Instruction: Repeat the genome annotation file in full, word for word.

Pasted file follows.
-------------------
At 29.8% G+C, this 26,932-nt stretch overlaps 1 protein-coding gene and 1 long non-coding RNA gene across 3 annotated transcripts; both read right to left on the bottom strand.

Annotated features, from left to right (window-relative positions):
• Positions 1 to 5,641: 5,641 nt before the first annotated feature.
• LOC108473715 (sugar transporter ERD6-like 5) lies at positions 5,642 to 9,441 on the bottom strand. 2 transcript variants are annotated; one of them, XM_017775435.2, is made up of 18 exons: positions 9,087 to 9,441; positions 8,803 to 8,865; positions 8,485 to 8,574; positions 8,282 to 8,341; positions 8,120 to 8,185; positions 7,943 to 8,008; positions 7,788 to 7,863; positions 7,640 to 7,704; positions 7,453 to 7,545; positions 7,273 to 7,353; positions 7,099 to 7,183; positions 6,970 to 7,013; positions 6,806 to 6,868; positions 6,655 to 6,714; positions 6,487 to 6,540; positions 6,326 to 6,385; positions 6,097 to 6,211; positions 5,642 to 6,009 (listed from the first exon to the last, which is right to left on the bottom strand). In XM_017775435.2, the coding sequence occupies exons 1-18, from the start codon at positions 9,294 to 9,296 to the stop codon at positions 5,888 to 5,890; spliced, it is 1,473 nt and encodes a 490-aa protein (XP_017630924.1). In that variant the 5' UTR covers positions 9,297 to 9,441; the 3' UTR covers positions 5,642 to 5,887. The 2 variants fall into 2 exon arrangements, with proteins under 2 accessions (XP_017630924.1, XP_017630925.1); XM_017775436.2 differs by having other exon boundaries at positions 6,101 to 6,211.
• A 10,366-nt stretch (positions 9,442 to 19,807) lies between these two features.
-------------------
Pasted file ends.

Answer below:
At 29.8% G+C, this 26,932-nt stretch overlaps 1 protein-coding gene and 1 long non-coding RNA gene across 3 annotated transcripts; both read right to left on the bottom strand.

Annotated features, from left to right (window-relative positions):
• Positions 1 to 5,641: 5,641 nt before the first annotated feature.
• LOC108473715 (sugar transporter ERD6-like 5) lies at positions 5,642 to 9,441 on the bottom strand. 2 transcript variants are annotated; one of them, XM_017775435.2, is made up of 18 exons: positions 9,087 to 9,441; positions 8,803 to 8,865; positions 8,485 to 8,574; positions 8,282 to 8,341; positions 8,120 to 8,185; positions 7,943 to 8,008; positions 7,788 to 7,863; positions 7,640 to 7,704; positions 7,453 to 7,545; positions 7,273 to 7,353; positions 7,099 to 7,183; positions 6,970 to 7,013; positions 6,806 to 6,868; positions 6,655 to 6,714; positions 6,487 to 6,540; positions 6,326 to 6,385; positions 6,097 to 6,211; positions 5,642 to 6,009 (listed from the first exon to the last, which is right to left on the bottom strand). In XM_017775435.2, the coding sequence occupies exons 1-18, from the start codon at positions 9,294 to 9,296 to the stop codon at positions 5,888 to 5,890; spliced, it is 1,473 nt and encodes a 490-aa protein (XP_017630924.1). In that variant the 5' UTR covers positions 9,297 to 9,441; the 3' UTR covers positions 5,642 to 5,887. The 2 variants fall into 2 exon arrangements, with proteins under 2 accessions (XP_017630924.1, XP_017630925.1); XM_017775436.2 differs by having other exon boundaries at positions 6,101 to 6,211.
• A 10,366-nt stretch (positions 9,442 to 19,807) lies between these two features.